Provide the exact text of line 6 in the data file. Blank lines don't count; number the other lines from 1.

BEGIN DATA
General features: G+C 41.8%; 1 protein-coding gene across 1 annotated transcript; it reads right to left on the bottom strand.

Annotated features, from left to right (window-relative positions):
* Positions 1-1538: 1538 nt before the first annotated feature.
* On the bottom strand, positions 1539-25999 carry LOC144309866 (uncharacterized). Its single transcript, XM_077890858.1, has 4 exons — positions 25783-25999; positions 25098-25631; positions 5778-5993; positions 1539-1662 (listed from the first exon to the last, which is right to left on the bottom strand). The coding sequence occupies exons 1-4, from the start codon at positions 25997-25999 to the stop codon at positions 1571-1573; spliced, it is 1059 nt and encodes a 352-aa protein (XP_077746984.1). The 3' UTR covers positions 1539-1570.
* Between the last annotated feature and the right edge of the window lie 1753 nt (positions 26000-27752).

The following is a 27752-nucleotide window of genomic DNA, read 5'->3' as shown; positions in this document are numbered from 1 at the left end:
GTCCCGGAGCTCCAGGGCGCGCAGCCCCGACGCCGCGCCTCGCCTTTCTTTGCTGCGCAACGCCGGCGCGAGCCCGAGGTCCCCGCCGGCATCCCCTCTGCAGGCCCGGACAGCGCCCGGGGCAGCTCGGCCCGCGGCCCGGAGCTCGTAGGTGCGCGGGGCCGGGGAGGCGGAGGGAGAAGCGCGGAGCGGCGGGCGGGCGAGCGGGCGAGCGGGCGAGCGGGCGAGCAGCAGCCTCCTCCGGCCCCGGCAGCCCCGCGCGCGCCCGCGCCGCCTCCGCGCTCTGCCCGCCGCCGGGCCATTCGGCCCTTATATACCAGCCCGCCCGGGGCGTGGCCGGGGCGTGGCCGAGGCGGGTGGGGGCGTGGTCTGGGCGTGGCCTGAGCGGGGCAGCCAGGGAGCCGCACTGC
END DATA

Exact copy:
The following is a 27752-nucleotide window of genomic DNA, read 5'->3' as shown; positions in this document are numbered from 1 at the left end: